The opinion of the court was delivered by: Lee, District Judge.
Presently before this Court is a Motion by defendant, Shearson Lehman
Hutton, Inc., (Shearson), to Compel Arbitration*fn1 of the claims of
plaintiff, William G. Kaliden, Jr., (Kaliden).
This case arises out of Kaliden's claim that Shearson terminated his
employment because of his age and non-job-related hearing impairment in
violation of the Age Discrimination in Employment Act, 29 U.S.C. § 621
et seq. (ADEA), and the Pennsylvania Human Relations Act, 43 P.S. §
951 et seq., (PHRA).
On November 15, 1984, Kaliden was hired by Shearson as Vice President
and Regional Sales Director for its mid-Atlantic Region. At the time of
his hire, Kaliden completed an application for employment in which he
that any controversy arising out of or in connection
with my compensation, employment or termination of
employment shall be submitted to arbitration before
the National Association of Securities Dealers, Inc.,
the New York Stock Exchange, Inc., or the American
Stock Exchange, Inc., and be resolved in accordance
with the rules in effect of such entities.
On January 16, 1985, in order to retain his existing securities
registration while employed by Shearson, Kaliden executed a Uniform
Application for Securities Industry Registration or Transfer, commonly
known as Form U-4. On January 16, 1987, Kaliden became a registered
general securities representative of the New York Stock Exchange (NYSE),
after having successfully obtained his Series 7 licensure, and,
completing an additional Form U-4. Under the terms of each application,
to arbitrate any dispute, claim or controversy that
may arise between me and my firm . . . that is
required to be arbitrated under the rules,
constitution or by-laws of the organizations with
which I register . . .
any controversy between a registered representative
and any member or member organization arising out of
the employment or termination of employment of such
registered representative by and with such member or
member organization shall be settled by arbitration,
at the instance of any such party, in accordance with
the arbitration procedure described elsewhere in these
Shearson terminated Kaliden's employment on November 10, 1987, claiming
that such termination was part of a corporate-wide staff and cost
reduction efforts. On September 15, 1989, Kaliden commenced the present
action, claiming that his termination was based upon his age and
non-job-related hearing impairment.
Shearson moved for leave to amend its answer on June 19, 1990, to add
the affirmative defense that Kaliden's claims were barred because of his
agreement to submit claims arising out of his employment with Shearson to
arbitration. This Court granted Shearson's motion and the additional
defense was incorporated. Despite demands made by Shearson that Kaliden
submit all of his claims in the lawsuit to arbitration, Kaliden refused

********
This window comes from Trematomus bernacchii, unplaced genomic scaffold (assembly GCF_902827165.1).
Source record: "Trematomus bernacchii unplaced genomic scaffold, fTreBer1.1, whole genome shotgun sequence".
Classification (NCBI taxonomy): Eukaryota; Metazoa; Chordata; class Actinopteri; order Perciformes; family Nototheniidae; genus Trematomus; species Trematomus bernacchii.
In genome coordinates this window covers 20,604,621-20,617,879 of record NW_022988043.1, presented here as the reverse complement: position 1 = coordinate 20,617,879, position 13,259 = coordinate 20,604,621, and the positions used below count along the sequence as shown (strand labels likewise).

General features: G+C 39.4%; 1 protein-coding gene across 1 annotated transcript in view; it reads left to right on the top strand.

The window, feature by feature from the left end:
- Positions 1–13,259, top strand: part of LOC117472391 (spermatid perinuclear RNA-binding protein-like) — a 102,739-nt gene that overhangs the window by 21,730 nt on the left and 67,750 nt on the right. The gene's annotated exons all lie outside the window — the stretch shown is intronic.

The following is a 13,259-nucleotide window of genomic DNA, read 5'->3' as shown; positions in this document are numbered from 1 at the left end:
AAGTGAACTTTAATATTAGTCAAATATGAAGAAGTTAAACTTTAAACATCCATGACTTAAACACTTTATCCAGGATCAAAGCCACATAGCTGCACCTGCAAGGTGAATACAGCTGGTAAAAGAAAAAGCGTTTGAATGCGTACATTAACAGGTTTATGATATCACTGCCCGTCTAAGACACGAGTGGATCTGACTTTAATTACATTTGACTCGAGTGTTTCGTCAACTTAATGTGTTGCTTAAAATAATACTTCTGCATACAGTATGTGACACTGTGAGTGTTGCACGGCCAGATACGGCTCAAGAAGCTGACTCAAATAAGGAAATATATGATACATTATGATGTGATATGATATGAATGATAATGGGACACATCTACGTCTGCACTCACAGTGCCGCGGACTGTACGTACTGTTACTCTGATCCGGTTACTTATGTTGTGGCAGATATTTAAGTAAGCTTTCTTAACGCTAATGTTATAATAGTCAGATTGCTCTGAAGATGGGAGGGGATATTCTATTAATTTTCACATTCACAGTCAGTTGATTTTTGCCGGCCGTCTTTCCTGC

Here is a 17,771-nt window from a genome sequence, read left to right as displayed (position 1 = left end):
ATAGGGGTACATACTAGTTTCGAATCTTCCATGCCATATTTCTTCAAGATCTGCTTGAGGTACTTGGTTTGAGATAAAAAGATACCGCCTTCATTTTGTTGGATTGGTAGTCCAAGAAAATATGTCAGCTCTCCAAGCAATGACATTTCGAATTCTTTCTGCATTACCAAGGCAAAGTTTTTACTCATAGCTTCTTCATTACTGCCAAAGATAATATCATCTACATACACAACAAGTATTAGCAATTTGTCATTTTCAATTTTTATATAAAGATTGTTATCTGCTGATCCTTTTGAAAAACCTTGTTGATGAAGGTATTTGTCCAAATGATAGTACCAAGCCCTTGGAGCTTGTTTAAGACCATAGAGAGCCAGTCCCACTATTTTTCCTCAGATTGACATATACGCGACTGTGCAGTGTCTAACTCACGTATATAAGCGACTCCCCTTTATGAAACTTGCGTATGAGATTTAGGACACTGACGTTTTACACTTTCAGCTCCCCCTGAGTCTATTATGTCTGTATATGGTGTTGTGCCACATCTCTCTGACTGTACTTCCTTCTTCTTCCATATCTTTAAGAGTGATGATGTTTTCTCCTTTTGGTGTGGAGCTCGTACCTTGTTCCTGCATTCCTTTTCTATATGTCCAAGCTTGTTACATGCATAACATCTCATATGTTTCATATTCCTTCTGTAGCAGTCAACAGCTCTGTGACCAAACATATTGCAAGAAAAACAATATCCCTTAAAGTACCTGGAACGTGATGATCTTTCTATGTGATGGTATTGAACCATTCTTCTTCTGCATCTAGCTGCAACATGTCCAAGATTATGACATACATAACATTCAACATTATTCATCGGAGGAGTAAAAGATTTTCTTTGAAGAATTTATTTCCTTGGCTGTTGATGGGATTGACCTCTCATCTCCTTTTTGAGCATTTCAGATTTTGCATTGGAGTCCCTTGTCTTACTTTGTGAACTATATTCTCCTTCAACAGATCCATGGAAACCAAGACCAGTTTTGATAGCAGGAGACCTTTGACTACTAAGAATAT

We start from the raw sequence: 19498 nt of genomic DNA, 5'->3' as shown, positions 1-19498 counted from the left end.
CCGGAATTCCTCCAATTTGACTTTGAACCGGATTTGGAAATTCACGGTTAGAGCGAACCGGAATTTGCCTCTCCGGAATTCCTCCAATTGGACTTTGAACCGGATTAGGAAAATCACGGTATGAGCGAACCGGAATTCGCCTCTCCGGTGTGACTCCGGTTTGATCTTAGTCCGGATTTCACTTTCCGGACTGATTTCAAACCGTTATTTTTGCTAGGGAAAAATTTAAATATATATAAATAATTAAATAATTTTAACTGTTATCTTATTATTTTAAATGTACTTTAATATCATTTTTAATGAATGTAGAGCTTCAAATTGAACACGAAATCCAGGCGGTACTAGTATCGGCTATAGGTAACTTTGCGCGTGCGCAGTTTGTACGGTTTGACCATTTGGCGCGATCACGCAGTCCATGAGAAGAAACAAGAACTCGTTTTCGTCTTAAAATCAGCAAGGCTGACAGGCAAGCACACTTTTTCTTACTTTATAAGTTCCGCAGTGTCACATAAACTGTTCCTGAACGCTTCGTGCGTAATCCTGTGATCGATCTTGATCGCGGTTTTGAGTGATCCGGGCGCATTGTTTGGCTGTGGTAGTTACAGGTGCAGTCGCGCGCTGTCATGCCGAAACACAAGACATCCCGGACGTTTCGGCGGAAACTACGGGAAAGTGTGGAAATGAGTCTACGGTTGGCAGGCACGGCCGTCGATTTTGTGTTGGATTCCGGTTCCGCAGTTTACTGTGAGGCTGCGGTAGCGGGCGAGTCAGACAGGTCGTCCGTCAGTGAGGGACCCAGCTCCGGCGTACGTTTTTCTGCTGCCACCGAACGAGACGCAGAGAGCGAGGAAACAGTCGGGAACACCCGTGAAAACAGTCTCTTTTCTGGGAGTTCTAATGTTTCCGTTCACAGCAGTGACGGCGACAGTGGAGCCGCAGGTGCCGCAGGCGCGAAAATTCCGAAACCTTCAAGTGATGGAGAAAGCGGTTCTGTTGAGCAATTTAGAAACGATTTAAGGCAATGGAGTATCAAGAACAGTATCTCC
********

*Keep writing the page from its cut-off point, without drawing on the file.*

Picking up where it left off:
to place his claims before an arbitration tribunal.
Shearson now moves this Court to Compel arbitration of the aforesaid
claims. Because of the strong federal policy favoring arbitration, and
the holding in Gilmer v. interstate/Johnson Lane Corporation, 500 US.
___, 111 S.Ct. 1647, 114 L.Ed.2d 26 (1991), such motion shall be
The Federal Arbitration Act (Act), 9 U.S.C. § 1 et seq., was
intended to "revers[e] centuries of judicial hostility to arbitrate
agreements" by "plac[ing] arbitration agreements upon the same footing as
other contracts." Scherk v. Alberto-Culver Co., 417 U.S. 506, 510-511, 94
S.Ct. 2449, 2453, 41 L.Ed.2d 270 (1974). The Act provides that
arbitration agreements "shall be valid, irrevocable, and enforceable,
save upon such grounds as exist at law or equity for the revocation of
any contract." 9 U.S.C. § 2. The express mandate of the Act also
provides that a court must stay its proceedings if it is satisfied that an
issue before it is subject to valid written arbitration agreement,
9 U.S.C. § 3; and it authorizes a federal district court to direct
the parties to proceed to arbitration in those instances where it is
clear that an agreement to arbitrate has been made and there has been a
"failure, neglect or refusal" to comply with the agreement.
9 U.S.C. § 4.
The United States Supreme Court has made clear that the Act establishes
a federal policy favoring arbitration and requiring that such provisions
be rigorously enforced. See Shearson/American Express, Inc. v. McMahon,
482 U.S. 220, 226, 107 S.Ct. 2332, 2337, 96 L.Ed.2d 185 (1987) (quoting
Moses H. Cone Memorial Hospital v. Mercury Construction Corp., 460 U.S. 1,
29, 103 S.Ct. 927, 943, 74 L.Ed.2d 765 (1983) and Dean Witter Reynolds,
Inc. v. Byrd, 470 U.S. 213, 221, 105 S.Ct. 1238, 1242, 84 L.Ed.2d 158
(1985)). In Shearson/American Express, the Supreme Court held further
that the duty to enforce arbitration agreements is not diminished when a
party bound by the agreement raises a claim founded on statutory rights.
This expanded the Act to require that certain claims brought under
Section 10(b) of the Securities Exchange Act and under RICO be subject
to arbitration. The Supreme Court has also held enforceable ...